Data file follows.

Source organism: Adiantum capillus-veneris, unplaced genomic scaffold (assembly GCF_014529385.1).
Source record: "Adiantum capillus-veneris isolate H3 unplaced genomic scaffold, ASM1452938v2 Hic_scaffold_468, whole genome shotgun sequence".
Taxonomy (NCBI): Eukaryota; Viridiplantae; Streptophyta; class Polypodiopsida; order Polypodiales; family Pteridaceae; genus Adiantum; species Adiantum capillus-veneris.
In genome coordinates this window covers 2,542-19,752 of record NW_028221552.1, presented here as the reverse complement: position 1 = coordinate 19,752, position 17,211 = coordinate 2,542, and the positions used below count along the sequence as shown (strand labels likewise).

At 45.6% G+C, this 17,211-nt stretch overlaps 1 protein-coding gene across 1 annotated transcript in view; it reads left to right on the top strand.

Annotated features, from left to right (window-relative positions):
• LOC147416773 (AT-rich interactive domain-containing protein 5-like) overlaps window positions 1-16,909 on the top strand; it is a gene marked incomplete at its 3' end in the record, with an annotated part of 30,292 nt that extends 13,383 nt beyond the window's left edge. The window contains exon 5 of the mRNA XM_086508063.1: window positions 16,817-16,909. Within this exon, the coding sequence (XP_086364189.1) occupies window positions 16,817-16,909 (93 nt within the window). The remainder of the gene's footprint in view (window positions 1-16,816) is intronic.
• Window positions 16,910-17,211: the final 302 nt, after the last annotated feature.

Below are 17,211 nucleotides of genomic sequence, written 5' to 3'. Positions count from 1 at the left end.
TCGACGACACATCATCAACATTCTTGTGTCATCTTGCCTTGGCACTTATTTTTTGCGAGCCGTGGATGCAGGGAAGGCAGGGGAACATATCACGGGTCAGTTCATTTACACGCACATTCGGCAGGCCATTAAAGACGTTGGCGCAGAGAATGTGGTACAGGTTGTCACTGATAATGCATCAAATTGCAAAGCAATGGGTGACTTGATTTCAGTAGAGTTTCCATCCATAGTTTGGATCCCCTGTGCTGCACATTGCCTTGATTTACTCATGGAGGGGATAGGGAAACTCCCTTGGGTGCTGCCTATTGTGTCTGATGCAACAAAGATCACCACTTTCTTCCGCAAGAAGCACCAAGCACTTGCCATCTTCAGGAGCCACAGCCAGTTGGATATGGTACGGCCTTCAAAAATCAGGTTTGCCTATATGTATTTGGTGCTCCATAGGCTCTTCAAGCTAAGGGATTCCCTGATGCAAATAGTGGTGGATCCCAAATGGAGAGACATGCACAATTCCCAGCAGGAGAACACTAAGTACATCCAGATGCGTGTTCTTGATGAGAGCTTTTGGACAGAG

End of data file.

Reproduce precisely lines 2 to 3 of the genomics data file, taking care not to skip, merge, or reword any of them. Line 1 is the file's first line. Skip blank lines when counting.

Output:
Source record: "Adiantum capillus-veneris isolate H3 unplaced genomic scaffold, ASM1452938v2 Hic_scaffold_468, whole genome shotgun sequence".
Taxonomy (NCBI): Eukaryota; Viridiplantae; Streptophyta; class Polypodiopsida; order Polypodiales; family Pteridaceae; genus Adiantum; species Adiantum capillus-veneris.